Who値l blink first? The mathematics of politics

Mathematics of politics  credit: Shutterstock
Mathematics of politics credit: Shutterstock

Prof. Rann Smorodinsky, Dean of the Faculty of Data and Decision Sciences at the Technion, applies game theory to Israel’s government and the protest movement.

The year is 1959. The US and the USSR both possess nuclear weapons, but each of them is deterred from using them, for fear that it will immediately lead to a nuclear counter-attack. If you’re s going to drop an atom bomb, it's best to be first, but it's also worth both sides knowing that that bomb will automatically trigger a response. The attacker knows there is no chance of coming out unscathed. If there is a chance of both sides avoiding dropping the bomb, so much the better for all concerned. This is a classic game theory scenario.

At that time, there was a debate in the US over whether to build shelters against nuclear attack. Would this be seen as an aggressive step that would encourage the Soviets to drop the bomb? Prof. Robert Aumann of the Hebrew University received a Nobel Prize in 2005, among other things for advising governments on such issues. In an interview with the scientific journal Macroeconomic Dynamics, he said, "If you build shelters, it's probably because you fear an attack. Why are you afraid of an attack? Maybe because you intend to attack, and therefore fear a counterattack. If you leave yourself exposed, it might mean that you don't think you'll be attacked in return, because you don't intend to attack. It's a reassuring message. And besides, if you build shelters, the price you pay for harm is lower, and then there is a greater chance that you will be willing to pay it, and that means the other side has more to fear."

This mathematical approach, devoid of moral judgment, characterizes the way in which game theory relates to political situations. In the 1960s and 1970s, Aumann was a consultant to RAND Corporation, a think-tank that advised the US government on managing its nuclear "game" with the USSR. In the end, both sides managed to do the right thing (hopefully all agree), and did not drop bombs on each other (but not before RAND Corporation was parodied in the movie Dr. Strangelove).

Can the political situation in Israel also be analyzed with the help of game theory? Absolutely, says Prof. Rann Smorodinsky, Dean of the Faculty of Data and Decision Sciences at the Technion-Israel Institute of Technology. Recently, he even created a YouTube video series about just that.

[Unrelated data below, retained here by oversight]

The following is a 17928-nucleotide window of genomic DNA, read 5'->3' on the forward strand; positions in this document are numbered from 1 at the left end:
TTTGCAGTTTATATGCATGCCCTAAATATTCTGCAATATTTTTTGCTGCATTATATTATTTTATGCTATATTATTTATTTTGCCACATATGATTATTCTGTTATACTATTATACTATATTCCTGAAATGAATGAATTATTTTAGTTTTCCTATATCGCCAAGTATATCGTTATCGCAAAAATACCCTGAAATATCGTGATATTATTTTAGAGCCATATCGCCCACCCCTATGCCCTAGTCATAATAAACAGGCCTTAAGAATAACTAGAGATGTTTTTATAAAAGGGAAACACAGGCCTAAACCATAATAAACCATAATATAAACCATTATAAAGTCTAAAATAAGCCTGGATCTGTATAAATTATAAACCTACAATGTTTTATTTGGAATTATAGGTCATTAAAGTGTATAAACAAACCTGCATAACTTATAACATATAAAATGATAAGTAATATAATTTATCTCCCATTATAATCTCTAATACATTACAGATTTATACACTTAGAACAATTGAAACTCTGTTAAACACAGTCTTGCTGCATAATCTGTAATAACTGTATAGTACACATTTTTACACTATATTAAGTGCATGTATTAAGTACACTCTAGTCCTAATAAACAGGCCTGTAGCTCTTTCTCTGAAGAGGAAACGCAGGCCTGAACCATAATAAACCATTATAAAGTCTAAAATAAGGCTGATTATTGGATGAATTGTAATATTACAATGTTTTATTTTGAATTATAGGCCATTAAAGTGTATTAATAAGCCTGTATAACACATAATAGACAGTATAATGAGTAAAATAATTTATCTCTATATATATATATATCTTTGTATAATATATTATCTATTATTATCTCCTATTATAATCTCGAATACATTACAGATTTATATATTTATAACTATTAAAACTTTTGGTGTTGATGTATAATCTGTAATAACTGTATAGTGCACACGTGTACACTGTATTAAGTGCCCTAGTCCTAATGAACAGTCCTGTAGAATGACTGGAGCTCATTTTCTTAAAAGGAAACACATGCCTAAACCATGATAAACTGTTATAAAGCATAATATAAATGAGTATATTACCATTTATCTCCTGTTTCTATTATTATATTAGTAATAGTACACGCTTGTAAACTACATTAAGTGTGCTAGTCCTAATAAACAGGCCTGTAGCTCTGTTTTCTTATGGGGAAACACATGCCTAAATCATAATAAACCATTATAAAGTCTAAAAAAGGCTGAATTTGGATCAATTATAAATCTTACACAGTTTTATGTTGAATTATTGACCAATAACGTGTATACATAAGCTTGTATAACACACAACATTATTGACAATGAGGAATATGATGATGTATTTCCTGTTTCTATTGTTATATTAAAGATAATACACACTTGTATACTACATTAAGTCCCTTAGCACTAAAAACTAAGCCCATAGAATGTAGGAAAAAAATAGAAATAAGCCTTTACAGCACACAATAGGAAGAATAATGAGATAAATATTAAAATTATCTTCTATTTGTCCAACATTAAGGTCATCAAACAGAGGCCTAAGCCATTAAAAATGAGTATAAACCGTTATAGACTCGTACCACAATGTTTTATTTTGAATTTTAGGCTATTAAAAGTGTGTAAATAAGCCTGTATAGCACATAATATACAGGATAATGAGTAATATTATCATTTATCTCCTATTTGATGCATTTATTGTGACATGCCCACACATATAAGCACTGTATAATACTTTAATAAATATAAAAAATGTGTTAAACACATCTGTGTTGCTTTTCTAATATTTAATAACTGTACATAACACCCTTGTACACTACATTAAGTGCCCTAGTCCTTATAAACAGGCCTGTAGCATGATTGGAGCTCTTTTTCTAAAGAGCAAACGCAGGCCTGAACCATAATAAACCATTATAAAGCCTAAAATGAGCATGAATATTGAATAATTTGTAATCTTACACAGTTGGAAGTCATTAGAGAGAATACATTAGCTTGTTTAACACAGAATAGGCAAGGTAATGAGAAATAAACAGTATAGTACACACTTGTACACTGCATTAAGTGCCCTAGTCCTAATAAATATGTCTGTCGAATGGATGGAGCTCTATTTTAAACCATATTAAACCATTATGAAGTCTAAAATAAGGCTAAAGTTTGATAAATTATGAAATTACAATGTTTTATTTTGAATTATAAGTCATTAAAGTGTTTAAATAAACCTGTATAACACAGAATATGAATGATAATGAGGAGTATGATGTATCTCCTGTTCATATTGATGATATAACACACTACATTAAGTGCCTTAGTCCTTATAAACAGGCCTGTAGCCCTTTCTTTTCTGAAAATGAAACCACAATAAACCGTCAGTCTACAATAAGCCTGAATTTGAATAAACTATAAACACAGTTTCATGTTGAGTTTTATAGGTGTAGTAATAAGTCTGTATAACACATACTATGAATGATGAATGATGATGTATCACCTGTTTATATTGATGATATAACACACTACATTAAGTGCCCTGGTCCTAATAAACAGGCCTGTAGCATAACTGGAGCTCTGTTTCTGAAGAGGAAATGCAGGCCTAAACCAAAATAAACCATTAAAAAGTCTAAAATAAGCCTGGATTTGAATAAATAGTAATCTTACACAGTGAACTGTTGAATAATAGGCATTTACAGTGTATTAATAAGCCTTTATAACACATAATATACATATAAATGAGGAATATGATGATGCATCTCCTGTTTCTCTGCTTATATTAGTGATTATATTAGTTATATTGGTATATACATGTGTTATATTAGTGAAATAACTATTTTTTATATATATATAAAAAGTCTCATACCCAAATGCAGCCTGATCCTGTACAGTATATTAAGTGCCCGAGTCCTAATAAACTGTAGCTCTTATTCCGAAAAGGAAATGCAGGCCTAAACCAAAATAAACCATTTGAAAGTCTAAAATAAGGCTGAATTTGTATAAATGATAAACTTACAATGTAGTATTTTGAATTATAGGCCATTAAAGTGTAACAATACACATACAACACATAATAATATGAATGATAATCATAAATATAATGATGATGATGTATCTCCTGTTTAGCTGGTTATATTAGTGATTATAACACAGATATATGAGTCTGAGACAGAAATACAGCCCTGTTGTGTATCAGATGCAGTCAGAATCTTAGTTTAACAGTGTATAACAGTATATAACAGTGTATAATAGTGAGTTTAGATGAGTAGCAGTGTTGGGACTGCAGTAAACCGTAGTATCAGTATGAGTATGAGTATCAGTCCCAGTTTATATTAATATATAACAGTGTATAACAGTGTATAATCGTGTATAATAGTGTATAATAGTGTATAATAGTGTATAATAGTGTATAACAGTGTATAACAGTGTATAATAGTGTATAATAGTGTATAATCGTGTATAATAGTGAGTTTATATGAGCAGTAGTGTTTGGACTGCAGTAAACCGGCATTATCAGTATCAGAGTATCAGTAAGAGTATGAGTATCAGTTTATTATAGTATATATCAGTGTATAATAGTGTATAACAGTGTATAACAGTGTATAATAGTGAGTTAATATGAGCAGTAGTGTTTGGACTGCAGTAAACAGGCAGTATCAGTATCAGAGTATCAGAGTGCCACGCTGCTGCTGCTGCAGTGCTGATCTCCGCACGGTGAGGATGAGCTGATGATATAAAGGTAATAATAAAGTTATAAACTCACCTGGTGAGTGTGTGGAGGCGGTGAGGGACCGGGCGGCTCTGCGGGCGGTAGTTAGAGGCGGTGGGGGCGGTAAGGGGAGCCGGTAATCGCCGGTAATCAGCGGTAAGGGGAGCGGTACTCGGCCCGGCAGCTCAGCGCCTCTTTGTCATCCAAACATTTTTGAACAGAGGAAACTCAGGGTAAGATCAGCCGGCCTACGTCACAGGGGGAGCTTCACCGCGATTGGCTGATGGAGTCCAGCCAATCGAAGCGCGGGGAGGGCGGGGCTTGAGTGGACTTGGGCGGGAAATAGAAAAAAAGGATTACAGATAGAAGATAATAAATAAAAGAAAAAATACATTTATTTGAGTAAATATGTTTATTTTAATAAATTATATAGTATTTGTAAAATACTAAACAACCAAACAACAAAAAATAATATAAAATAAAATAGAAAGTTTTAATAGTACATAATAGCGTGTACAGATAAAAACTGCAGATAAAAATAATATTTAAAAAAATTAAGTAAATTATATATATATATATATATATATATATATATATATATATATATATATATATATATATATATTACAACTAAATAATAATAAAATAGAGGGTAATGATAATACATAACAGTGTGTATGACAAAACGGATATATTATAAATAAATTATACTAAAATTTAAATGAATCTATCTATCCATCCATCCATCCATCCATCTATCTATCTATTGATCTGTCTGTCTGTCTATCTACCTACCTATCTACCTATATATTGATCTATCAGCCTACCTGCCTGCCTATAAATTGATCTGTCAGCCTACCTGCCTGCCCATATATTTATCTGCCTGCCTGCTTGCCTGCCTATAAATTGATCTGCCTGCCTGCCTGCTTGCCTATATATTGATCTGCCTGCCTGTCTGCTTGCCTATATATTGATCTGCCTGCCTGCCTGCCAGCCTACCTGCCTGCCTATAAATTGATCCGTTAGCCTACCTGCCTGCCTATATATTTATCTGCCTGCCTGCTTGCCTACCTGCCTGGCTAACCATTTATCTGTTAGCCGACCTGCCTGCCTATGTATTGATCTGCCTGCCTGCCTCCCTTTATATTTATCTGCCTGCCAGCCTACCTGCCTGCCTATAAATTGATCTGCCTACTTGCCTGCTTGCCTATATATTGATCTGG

As with the game theory researchers of the 1950s, the "players" of today are still analyzed without judgment. "We treat even the act of lying in a neutral way; we call it 'strategic behavior,'" Smorodinsky tells "Globes". So what is the aim? To describe what’s happening, perhaps even make predictions.

Playing chicken, or which side can afford to lose?

What is the difference between a competition between a race between two cars hurtling towards a cliff, and IDF reservists threatening to stop volunteering, or doctors going on strike, should the judicial reform go through? In both cases the participants are playing chicken. Both cars zoom forward. The last to hit the brakes wins. But anyone who stops too late will tumble into the abyss. So, who will brake last?

According to game theory, the answer depends on the price of losing. Usually, the player who has a chance to win another time, or for whom the loss is not especially painful, will stop first. The one who is in no way willing to lose the game, for whom losing seems worse than or as bad as falling off a cliff, is the one who will stop last.

How does this analogy play out? Neither the government nor the reservists really want to harm the military's battle readiness. The doctors don't want to harm patients, and the government also doesn't want them harmed. But who sees the price of the alternative as higher? Are the reform legislators the ones who see themselves with a single opportunity they can’t afford to miss? Or are the reservists and doctors the ones who view the legislation as equivalent to falling off the cliff edge? Smorodinsky leaves it to us to draw our own conclusions.

The game of chicken is somewhat similar to the Judgement of Solomon, which has come up in recent political rhetoric. The "true mother" is the one willing to give up her child, provided that the child will not come to harm. The "false mother" is willing for the child to be harmed, provided he will not be with the other woman. That is how the real mother is revealed. So, who in our example is the person willing to destroy the country, provided that the other side does not get its way? Again, the interpretation is up to us. We hear the same rhetoric from both sides of the dispute.